Among the foreign insects that become established in New Zealand, some endanger native plants animals, some are harmless, and others pose economic or health threats. Costly aerial spraying of urban areas targets those species of serious concern, such as the painted apple moth (Teia anartoides), the white spotted tussock moth (Orgyia thyellina), the gypsy moth (Lymantria dispar) and the salt marsh mosquito (Aedes camptorhynchus). The remainder are tolerated because eradication is not possible.
Honey bees and bumblebees
The introduction of some insects has been deliberate. Early settlers realised that without native long-tongued (pollinating) bees, the fruit trees and crops they had brought from Europe would not become established. The honey bee (Apis mellifera) was introduced in 1839 by Miss Bumby of Hokianga, the sister of the Hokianga missionary John Bumby. The bee became widespread, even in native forest and shrubland.
From 1885, four species of European bumblebee (Bombus species) were released. One (B. terrestris) became widespread, but the others (B. ruderatus, B. hortorum and B. subterraneus) although successful, were more restricted in their distribution.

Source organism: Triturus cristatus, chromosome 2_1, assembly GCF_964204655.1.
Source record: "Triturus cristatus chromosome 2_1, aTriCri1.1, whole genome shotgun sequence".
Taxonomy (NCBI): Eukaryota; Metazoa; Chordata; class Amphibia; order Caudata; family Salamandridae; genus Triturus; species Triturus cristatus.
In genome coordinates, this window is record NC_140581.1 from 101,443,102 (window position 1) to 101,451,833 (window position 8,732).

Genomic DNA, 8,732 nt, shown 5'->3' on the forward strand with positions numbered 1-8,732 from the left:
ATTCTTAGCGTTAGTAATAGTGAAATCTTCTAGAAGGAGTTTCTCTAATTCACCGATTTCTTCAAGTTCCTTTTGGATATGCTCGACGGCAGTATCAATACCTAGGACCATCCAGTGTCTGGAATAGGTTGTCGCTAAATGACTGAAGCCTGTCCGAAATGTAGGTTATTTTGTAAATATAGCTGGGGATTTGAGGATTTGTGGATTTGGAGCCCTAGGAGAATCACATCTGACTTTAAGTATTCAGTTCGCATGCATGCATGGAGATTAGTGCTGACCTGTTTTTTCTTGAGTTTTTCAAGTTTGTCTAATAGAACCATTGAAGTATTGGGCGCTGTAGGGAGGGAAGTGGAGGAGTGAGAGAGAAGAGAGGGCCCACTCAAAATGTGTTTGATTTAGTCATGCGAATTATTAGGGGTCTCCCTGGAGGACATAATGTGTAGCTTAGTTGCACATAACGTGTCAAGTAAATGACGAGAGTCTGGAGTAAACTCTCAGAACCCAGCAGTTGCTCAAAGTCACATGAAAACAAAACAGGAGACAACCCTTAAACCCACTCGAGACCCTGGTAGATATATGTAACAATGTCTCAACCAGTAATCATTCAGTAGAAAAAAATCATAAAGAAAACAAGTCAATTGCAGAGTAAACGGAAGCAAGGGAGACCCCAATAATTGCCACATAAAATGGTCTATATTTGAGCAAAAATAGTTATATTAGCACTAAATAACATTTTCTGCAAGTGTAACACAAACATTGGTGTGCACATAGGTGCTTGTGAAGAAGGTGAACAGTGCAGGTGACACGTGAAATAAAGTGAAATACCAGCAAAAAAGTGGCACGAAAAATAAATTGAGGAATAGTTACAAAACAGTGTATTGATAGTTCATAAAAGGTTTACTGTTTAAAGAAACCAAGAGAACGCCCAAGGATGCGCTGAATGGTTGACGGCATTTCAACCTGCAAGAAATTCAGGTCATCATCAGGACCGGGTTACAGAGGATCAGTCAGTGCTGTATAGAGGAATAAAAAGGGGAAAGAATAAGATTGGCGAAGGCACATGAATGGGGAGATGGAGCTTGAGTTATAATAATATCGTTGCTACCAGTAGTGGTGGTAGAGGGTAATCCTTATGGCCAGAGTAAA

Biological control of insect and plant pests began in 1874, when the eleven-spotted ladybird (Coccinella undecimpunctata) was released to control aphids. By 1991, 242 foreign insects had been released for biological control, 75 of which became established. Between 1991 and 2006 a further 12 species were released, all of which seemed to be successful. The native grass grub holds the record for being the most persistent pest: 24 biological agents were released against it between 1921 and 1981, but none became established.